Chatswood is setting another buzz both for the Japanese community in Cebu and Filipino Japanese aficionados alike. A group of Japanese living in Cebu (among them is Shogo of 175R) has introduced Neo-Tokyo.

Neo-Tokyo is the Japanese community of Cebu’s answer to A.S. Fortuna’s and Cebu’s growing Japanese population. It features various specialty Japanese restaurants, a rooftop beach bar, and a karaoke party bar that would be a good place for Japanese to hang out. The building where Neo-Tokyo is located is called Chatswood Drive which also has office spaces and other commercial spaces.

One of the restaurants in Neo-Tokyo called Ebisu Udon, as the name suggests, specializes in udon noodles. Shogo, famously known in Japan as the lead singer of ska punk band 175R, is the owner of the new restaurant. We got a chance to talk to him about Neo-Tokyo and living in the Philippines.

As for choosing the Philippines, he said he prefers the warmth of the Filipino people, the climate, and wants his kids to be exposed in a good English environment. As to why he chose Neo-Tokyo,  he said A.S. Fortuna is already popular for Japanese and it’s easy for them to gather in the area. He wanted a central area where Japanese can gather and spend time when they visit Cebu.

In the future, Shogo hopes to have more branches of his restaurant especially in Mactan and Bohol when Filipinos recognize his authentic Japanese food. He hopes Neo-Tokyo will be a haven for Japanese who move in to Cebu and foreign students studying in the island. He hopes he can help them and feel the goodness of Japan again.

Aside from Ebisu Udon, Shogo also owns the karaoke party bar, Yolo Bar, of the same floor. Unlike the usual KTV bars where you have to pay by the hour, you can sing as long as you want when you buy drinks from the bar.

Opening its latest branch in Chatswood Drive is the familiar Japanese restaurant Matsunoya. The Izakaya-style Japanese restaurant has been in business for many years now in Cebu and has continuously expanded around different parts of the island. We got to talk to the manager of the Neo-Tokyo branch, Yuma, about working here in the Philippines and the challenges the restaurant encounters.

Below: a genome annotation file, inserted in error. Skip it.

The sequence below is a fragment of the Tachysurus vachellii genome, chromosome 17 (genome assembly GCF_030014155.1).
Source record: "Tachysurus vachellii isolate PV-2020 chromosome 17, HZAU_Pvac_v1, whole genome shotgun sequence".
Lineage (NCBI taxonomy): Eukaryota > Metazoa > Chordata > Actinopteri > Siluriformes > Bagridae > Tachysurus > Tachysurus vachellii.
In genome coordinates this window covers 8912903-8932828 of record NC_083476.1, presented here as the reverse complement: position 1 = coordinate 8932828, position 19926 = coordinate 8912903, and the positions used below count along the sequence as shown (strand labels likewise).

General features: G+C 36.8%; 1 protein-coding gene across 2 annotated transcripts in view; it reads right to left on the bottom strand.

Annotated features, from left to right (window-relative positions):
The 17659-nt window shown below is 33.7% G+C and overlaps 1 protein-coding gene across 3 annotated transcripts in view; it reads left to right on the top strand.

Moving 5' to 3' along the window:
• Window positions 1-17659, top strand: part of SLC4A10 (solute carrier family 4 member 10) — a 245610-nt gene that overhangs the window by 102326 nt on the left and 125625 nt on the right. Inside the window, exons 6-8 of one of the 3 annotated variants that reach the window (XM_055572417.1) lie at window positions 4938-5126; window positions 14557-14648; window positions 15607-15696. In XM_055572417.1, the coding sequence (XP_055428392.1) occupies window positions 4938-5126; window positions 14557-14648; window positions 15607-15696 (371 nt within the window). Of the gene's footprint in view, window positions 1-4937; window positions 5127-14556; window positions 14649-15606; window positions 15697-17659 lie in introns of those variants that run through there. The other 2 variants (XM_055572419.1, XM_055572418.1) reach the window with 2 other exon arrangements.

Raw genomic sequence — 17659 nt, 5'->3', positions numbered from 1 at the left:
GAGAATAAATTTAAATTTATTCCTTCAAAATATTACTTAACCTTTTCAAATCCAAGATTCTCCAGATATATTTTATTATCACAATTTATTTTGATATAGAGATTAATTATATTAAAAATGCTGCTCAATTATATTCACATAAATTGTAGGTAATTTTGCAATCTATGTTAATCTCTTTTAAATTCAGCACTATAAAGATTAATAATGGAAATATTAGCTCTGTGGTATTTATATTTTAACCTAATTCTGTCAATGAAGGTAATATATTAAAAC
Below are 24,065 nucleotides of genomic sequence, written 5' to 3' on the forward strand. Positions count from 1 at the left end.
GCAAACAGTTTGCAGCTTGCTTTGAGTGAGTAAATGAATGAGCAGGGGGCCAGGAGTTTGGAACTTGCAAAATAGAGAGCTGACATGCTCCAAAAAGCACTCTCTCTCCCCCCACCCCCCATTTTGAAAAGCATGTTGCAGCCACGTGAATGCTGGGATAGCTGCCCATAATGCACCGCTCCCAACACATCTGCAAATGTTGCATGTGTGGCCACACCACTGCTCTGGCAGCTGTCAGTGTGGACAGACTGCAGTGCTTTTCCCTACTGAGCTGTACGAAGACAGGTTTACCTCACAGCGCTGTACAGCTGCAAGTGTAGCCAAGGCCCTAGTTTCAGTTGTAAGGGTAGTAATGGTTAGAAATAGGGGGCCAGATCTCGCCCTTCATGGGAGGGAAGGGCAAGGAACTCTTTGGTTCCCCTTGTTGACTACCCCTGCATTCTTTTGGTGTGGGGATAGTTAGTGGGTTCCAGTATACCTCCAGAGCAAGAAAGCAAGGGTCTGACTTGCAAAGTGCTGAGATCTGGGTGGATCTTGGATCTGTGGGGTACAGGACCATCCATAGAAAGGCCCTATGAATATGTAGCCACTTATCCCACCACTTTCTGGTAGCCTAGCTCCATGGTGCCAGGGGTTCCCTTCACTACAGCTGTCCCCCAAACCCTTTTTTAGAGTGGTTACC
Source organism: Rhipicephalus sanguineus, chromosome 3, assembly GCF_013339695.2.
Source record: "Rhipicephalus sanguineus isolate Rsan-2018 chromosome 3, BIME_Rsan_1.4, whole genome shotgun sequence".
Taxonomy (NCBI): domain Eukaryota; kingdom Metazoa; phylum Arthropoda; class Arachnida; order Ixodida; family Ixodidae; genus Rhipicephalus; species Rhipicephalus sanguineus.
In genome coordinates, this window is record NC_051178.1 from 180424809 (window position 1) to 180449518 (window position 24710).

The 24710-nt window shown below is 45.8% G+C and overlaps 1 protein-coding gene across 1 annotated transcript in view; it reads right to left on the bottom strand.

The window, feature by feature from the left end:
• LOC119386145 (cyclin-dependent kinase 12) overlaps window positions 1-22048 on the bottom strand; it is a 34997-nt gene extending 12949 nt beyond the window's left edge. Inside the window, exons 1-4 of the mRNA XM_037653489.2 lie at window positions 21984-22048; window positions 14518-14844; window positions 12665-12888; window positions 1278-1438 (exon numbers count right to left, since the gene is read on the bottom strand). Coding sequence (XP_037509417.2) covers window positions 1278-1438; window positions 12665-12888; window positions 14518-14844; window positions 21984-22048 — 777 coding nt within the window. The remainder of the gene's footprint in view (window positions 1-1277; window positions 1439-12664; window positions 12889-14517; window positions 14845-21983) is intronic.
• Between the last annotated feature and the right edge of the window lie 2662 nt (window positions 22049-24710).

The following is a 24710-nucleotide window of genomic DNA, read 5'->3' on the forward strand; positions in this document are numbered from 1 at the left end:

Yuma originally worked in the Sacris Road, Bakilid, Mandaue branch then transferred working at the SM Seaside branch so she already has experienced working in a Philippine business environment. She later went back to Japan to gain more experience in working 4 years in the same restaurant. She said there are challenges working in the Philippines such as plans going awry. On their first opening day, there were no glasses on the windows. Some Japanese ingredients are hard to find.  No one is selling sesame sauce and ponzu so they have to make them from scratch.

Yuma is hoping that Matsunoya will be so popular that people will have to make a reservation to get in.

Another unique Japanese restaurant to visit is Igokochiya-Sun. Igokochiya-Sun is a yakitori restaurant from Kitakyushu City, Fukuoka. Their Cebu branch is considered to be their first overseas opening and the first to have a yakitori restaurant vibe from Japan. 

Although 90% of their customers are Japanese, Filipinos come in from time to time. They all say “delicious” with a smile. Most Filipinos love their bestselling Yakitori while their karaage also is on top of the list for the locals to order. Igokochiya-Sun is open from 5 pm to 1 am every day except Wednesdays.

On the 4th floor is where Pi Paradise, the rooftop beach bar, is located. The bar gives a nice balcony view of the surrounding area with booze to enjoy the night life.

Just a note if you are going there by vehicle, you cannot enter the area through Hernan Cortez St. as that side of Chatswood Center is used as an exit. Vehicles must enter through the right lane of A.S Fortuna. If you are coming from the left lane, please note that you must U-turn beside Shell gas station as it is dangerous to make a left turn right away. There are plenty of parking spaces in the area.

There are more stores waiting for you when you visit there, so get to experience a little bit of Japan.